“I watched it grow and I believe I gave it my all, to the point where it became one of the leading opera houses in the US and the world,” he said, adding: “I see that the programming and the seasons seem to be very diverse, with a big focus on new works that can attract new audiences and I think this is a great value for all people in Los Angeles.”
With an operating budget of $44 million, the Los Angeles Opera is the fifth largest company in the United States. Despite its short (by operatic standards) existence, and with its modest roster of six productions per season (compared to 23 this season at the Met), it has established itself as one of the more adventurous mainstream opera houses in the country: working more uptight than being stuffy.
Even before Domingo left, the company—aware of his age and that an institution shouldn’t be tied too closely to one person—had been planning for his future, working to forge an identity that would combine warhorses with more contemporary work.
It has been working for a decade with Beth Morrison Projects, at the forefront of contemporary opera production: they collaborated on the world premiere of Ellen Reid’s opera ‘prism’ in 2018 at the smaller Roy and Edna Disney/CalArts Theater in Los Angeles . , or REDCAT, and the work won a Pulitzer Prize. And in 2020, ‘Eurydice’ by Matthew Aucoin, who was the opera’s artist-in-residence at the time, had its world premiere at the Dorothy Chandler before moving to the Metropolitan Opera.
“LA Opera is doing very, very well,” said Marc A. Scorca, the president of Opera America, a nonprofit service organization for opera companies. “It is the youngest of all the major companies in the country and continues to discover new audiences and momentum as LA continues to build its cultural infrastructure. I am very optimistic about the company.”
This spring, it partnered with Beth Morrison Projects to present two operas by Emma O’Halloran, the Irish composer, in the 250-seat black box theater at REDCAT.
One of them, a 70-minute two-person work called ‘Trade’, explores an emotionally disturbing hotel room relationship in working-class Dublin between an older married man and a younger male prostitute. presented on the opera stage.
“When we started this relationship, most opera companies weren’t doing new work,” said Morrison. “LA Opera, in terms of the big companies, was way ahead of that. They believe in experimental work and they believe that we need these things to ensure that opera develops into the future and attracts new audiences.”
Now other major companies, including The Met, are programming more new works in hopes of attracting new audiences.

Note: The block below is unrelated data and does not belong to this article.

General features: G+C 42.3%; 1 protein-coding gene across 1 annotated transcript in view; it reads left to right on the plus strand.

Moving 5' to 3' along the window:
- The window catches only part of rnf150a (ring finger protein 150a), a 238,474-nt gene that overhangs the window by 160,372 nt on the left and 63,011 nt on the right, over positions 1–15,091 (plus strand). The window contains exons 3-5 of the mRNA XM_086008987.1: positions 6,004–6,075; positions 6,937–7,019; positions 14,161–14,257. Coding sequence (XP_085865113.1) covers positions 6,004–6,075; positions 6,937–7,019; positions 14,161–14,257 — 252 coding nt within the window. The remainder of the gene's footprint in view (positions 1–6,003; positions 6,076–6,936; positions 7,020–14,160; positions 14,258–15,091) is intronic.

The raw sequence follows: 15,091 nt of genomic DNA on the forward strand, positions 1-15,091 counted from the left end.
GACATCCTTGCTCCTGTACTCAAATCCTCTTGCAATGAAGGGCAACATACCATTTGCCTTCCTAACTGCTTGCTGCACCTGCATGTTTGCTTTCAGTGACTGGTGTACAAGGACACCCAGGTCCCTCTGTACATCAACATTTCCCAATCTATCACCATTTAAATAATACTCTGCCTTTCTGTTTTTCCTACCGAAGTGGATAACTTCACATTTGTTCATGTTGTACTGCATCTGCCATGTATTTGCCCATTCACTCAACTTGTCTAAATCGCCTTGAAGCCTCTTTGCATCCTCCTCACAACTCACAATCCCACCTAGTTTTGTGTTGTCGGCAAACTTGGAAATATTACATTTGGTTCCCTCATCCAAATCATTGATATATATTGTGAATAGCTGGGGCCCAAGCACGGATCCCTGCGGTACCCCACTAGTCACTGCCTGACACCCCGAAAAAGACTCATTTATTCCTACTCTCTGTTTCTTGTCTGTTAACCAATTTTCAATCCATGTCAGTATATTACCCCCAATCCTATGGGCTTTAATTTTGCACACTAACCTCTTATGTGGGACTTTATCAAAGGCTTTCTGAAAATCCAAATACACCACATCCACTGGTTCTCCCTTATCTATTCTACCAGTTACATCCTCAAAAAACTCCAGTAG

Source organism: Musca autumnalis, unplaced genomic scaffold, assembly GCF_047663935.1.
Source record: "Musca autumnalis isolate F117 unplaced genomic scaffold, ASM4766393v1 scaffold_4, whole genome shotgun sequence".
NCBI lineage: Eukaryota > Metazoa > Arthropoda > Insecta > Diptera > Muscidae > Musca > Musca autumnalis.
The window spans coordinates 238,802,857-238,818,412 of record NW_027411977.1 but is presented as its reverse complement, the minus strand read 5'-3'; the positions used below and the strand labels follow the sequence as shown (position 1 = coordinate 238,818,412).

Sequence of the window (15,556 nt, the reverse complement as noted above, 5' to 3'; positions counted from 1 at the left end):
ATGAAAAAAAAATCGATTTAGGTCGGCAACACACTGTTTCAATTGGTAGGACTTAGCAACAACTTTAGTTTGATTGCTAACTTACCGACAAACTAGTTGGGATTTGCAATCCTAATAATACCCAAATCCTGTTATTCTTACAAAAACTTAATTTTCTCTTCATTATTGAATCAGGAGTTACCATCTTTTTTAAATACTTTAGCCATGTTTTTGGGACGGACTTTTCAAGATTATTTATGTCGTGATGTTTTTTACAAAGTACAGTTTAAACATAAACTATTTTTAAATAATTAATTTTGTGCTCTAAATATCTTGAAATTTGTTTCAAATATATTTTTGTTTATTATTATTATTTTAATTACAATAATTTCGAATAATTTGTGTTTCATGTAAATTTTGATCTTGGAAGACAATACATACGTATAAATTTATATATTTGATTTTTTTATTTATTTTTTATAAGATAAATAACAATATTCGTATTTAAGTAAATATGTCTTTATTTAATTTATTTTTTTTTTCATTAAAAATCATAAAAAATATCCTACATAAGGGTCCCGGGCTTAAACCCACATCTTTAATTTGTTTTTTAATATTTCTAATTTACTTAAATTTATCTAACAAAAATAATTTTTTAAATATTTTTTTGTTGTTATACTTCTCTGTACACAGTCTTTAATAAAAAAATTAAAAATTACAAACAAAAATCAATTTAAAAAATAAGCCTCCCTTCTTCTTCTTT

If this is a recovery, it’s still a tentative recovery; crucial questions about how public behavior has changed remain to be answered. James Conlon, who has been the opera’s music director since 2006, said after being recruited for the job by Domingo that the opera “worked really hard to win back that audience”.
“My own hunch,” he said, “is that a lot of the competition won’t be other locations, but people sitting at home who have gotten used to using their television more.”
That’s a particular problem in Los Angeles, given the early evening traffic that can make trips downtown to the Music Center an exhausting, hours-long adventure.
When the company was first formed, there was much talk about whether Los Angeles was in the mood for grand opera. “Until the early 1980s, the view of many of the Music Center’s leading figures was that ‘LA is not an opera city’ and that ‘LA can afford a great symphony or a great opera, but not both,'” said Don Franzen, an original member of the opera’s board of directors.
But 38 years after that opening night, that question seems to have been answered.
“Los Angeles really is an opera city — I see the company’s growth and success as a testament to that,” said Opera America’s Scorca.
Now Thomas, the company’s current artist-in-residence, is getting ready to take his place in the demanding role the company founded: Otello. He remembered that invitation from Domingo, who had suggested the idea of performing with him in Iago’s lower baritone role, as he had stopped singing high tenor roles.
“He was very interested in my Otello singing, and he and I performed the show together,” Thomas recently said. “I would have liked to see that happen. I would have loved to be on stage with one of the legendary opera singers. Things happen as they happen.”